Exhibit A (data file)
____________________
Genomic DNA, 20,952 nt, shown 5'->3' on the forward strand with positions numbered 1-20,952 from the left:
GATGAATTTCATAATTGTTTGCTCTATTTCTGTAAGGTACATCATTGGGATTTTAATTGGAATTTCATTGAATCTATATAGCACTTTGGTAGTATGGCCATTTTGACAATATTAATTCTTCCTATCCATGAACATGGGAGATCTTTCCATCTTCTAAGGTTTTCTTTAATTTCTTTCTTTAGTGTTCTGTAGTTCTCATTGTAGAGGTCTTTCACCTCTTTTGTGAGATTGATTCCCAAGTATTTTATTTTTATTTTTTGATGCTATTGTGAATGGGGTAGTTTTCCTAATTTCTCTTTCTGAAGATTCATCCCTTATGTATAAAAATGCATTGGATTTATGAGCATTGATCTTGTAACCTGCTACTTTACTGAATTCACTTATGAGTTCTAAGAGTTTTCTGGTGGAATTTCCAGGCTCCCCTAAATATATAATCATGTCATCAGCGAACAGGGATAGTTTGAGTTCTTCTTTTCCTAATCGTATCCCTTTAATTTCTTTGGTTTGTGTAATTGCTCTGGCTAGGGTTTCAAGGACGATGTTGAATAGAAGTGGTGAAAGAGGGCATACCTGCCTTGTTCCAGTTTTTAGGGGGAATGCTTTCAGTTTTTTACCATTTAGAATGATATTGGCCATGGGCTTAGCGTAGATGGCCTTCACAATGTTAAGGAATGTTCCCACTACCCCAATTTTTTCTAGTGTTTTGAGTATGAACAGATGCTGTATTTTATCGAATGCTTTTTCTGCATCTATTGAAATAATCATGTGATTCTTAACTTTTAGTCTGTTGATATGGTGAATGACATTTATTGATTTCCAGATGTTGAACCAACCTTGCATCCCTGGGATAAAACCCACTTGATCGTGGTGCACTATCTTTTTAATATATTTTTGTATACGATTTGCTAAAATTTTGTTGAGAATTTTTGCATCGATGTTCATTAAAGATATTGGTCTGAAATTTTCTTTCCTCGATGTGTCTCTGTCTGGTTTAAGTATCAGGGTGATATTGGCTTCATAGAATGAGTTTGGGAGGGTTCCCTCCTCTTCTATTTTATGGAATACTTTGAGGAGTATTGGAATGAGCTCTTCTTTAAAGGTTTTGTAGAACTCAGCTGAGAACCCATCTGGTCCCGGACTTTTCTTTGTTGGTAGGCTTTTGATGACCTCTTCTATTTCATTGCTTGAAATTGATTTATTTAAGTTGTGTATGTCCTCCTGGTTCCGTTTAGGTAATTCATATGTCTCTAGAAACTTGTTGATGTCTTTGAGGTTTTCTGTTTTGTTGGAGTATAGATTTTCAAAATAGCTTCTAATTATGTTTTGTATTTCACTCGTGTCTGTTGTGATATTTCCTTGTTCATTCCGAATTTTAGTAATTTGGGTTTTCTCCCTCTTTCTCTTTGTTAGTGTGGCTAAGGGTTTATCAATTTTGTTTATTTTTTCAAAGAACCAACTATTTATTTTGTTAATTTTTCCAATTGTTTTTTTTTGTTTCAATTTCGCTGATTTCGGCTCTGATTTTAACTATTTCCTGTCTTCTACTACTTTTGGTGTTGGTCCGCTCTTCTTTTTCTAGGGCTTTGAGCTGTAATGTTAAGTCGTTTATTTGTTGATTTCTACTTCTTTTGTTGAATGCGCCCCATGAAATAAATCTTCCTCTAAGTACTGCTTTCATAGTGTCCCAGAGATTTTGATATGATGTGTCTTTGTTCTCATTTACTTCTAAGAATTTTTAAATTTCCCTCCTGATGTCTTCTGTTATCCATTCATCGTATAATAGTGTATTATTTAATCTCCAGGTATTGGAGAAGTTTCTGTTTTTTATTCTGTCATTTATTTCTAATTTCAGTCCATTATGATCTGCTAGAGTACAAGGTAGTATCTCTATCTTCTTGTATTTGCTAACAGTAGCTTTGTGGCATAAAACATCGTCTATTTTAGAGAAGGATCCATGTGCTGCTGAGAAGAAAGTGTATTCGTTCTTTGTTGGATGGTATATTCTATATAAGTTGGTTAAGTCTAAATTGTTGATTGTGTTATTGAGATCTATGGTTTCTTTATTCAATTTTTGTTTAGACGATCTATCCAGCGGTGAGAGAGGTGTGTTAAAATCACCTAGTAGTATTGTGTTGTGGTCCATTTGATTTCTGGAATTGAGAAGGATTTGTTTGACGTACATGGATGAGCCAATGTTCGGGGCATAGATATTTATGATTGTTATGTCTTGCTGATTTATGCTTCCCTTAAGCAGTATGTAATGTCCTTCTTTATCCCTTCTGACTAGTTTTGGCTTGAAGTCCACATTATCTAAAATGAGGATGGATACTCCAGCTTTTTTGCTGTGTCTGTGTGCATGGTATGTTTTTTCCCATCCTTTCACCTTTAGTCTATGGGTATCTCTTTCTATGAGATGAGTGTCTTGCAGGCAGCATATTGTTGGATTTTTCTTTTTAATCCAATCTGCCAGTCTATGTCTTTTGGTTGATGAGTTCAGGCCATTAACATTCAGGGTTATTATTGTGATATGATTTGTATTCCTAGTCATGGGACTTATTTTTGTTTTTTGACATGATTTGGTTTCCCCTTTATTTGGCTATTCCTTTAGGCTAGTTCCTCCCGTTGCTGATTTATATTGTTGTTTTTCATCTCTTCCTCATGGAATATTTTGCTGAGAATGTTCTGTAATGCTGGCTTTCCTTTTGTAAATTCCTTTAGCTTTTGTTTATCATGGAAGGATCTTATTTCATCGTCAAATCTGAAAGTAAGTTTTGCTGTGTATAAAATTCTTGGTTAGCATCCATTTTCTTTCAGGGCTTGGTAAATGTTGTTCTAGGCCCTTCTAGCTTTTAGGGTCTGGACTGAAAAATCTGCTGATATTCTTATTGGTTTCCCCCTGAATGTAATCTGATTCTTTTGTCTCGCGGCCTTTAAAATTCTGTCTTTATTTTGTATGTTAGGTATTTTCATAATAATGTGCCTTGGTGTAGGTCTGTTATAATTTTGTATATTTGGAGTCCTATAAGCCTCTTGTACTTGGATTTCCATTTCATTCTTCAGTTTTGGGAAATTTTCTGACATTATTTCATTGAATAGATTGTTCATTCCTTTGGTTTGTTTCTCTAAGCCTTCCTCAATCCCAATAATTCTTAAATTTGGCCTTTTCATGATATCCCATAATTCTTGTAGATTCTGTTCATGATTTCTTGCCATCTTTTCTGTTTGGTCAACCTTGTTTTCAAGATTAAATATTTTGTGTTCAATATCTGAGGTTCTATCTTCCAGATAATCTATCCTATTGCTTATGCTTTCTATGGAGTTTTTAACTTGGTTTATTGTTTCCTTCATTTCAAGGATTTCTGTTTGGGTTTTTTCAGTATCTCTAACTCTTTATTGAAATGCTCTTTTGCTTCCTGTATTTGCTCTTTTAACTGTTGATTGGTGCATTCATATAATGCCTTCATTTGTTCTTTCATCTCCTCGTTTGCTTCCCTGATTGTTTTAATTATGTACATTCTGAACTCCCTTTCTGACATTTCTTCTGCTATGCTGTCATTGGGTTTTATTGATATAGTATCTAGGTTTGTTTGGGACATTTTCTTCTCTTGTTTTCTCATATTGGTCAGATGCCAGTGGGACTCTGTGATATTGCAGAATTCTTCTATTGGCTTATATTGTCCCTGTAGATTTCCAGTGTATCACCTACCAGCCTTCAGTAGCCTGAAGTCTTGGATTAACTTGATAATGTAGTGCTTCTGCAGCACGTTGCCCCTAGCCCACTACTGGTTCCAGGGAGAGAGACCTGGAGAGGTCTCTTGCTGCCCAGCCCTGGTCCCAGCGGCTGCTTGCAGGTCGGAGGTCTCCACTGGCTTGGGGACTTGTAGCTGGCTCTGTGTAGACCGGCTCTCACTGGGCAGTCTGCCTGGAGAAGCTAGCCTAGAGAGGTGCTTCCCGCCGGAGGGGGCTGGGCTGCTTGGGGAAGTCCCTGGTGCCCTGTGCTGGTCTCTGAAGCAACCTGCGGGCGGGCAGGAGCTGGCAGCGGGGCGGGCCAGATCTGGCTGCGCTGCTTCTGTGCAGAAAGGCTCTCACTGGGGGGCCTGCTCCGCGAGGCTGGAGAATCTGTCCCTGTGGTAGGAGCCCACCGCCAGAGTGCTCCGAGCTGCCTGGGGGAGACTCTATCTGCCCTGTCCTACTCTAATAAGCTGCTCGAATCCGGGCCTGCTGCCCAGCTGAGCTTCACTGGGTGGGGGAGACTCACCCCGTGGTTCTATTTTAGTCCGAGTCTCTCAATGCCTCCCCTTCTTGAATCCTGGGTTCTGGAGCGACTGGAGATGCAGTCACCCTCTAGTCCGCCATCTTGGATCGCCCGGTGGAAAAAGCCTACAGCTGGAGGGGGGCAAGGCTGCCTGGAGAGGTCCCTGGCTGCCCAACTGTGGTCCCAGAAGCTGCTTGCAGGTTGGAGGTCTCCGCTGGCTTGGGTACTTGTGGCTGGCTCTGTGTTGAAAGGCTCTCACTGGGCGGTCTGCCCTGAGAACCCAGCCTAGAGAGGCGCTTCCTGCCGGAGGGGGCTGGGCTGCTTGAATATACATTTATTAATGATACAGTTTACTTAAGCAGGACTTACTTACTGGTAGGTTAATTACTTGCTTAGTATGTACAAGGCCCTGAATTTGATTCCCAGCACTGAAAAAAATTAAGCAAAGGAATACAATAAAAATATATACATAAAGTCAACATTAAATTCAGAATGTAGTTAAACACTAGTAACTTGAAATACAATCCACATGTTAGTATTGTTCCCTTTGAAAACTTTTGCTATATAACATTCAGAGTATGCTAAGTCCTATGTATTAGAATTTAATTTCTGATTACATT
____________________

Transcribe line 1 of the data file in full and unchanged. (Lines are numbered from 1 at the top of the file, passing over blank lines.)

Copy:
Genomic DNA, 20,952 nt, shown 5'->3' on the forward strand with positions numbered 1-20,952 from the left: